By the middle of the 13th century, Christians had reclaimed most of the Iberian Peninsula, with one small Moorish realm remaining in the area of Granada. It was at this time that the reigning monarch, King Alfonso X, began moving the country toward adopting a standardized language based on the Castilian dialect. Alfonso X decreed that Castilian be used for all official documents and other administrative work. He appointed a group of scholars to translate scientific and legal documents, literary works, and histories into Castilian. This is one of the most important points in Spanish history as it helped to establish Spanish as the country's official language.
In 1469, another important event in Spanish history took place. Ferdinand of Aragon and Isabella of Castile married, and united the two main kingdoms of the region under one monarchy. This event set in motion the creation of the Kingdom of Spain, and the beginning of the modern era in the region. In 1492, Ferdinand and Isabella completed the Reconquista, pushing the remaining Moors out of Granada. That year, they also made Castilian the official dialect in their kingdom, yet another important step toward standardizing the Spanish language.
One of the most important events in the history of Spanish also took place in 1492. A man named Antonio de Nebrija wrote a book called Arte de la Lengua Castellana, or The Art of the Castilian Language. It was the first book ever to define grammar for a European language. Eventually, Castilian became the standard for writing and education in Spain, although several dialects remain, most notably Andalucian.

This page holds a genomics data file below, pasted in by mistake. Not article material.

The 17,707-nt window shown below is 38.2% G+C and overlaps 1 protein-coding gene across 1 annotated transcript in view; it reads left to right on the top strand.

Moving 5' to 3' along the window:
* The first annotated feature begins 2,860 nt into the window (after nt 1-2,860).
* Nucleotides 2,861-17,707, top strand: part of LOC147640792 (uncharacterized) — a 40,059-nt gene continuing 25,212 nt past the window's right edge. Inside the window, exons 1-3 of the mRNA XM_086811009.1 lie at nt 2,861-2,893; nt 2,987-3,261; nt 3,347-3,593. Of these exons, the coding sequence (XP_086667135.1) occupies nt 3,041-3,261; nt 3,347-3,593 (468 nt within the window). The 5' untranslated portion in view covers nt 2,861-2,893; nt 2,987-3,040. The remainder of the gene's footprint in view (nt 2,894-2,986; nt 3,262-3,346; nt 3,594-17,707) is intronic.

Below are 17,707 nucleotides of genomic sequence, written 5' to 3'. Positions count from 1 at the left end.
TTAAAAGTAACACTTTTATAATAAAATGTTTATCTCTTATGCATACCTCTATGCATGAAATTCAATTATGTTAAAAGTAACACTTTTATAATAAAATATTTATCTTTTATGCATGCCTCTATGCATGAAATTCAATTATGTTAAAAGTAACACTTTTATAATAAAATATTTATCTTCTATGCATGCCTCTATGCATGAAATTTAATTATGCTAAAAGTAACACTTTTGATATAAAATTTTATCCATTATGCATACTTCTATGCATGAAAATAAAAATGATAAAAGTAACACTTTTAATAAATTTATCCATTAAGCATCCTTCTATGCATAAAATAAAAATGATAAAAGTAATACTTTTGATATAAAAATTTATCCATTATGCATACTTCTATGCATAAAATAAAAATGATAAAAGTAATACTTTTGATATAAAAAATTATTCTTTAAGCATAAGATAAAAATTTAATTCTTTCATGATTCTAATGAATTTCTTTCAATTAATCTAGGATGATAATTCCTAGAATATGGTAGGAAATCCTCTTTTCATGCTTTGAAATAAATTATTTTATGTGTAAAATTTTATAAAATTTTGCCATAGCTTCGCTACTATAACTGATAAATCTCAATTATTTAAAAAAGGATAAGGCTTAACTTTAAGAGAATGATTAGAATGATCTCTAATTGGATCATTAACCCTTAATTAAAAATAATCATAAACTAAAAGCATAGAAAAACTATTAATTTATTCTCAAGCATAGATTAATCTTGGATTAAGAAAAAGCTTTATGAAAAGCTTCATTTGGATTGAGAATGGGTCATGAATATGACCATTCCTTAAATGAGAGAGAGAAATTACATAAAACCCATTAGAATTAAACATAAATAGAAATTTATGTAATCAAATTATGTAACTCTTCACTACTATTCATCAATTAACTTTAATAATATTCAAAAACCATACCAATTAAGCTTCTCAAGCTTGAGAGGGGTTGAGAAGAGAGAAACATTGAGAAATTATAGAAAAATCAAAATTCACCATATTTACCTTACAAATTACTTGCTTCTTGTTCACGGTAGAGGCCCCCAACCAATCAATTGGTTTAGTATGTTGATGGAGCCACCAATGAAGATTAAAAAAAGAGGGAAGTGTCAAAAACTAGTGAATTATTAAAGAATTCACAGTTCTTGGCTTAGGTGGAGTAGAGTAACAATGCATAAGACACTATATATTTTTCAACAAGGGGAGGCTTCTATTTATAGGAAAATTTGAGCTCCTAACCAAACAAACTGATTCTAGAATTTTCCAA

Another important event happened in 1492, as anyone who has studied Spanish history knows. Ferdinand and Isabella bankrolled a transatlantic journey for a man named Christopher Columbus. He landed in North America, and opened up an entire new world to Spain, the Spanish people, and the Spanish language. As more explorers and missionaries traveled to, and settled in North and eventually South America, they shared Castilian with the indigenous people, who once again combined the new language with the ones they already spoke, and Spanish evolved again.
Spanish Language Today
Today, Castilian remains the basis for Spanish spoken all over the world. Spanish is still spoken in Spain, as well as places such as Mexico, Colombia, Argentina, Panama, Puerto Rico, Cuba, and numerous others. Every country and region has put its own mark on the language, changing words here and there, or using the same words but applying different meanings. But ultimately, it's all the Spanish language, much the same way that both England and the United States speak English, just with slightly different vocabulary and accents.
Linguistically, these are minor differences that have evolved over the entire history of Spanish. While they may require slight adjustments to facilitate understanding, in the end, speaking the same language does more to unite people than to divide them. Being part of a global community, and communicating with friends, family, customers, travelers, or anyone else you may encounter is one of the biggest benefits of knowing Spanish.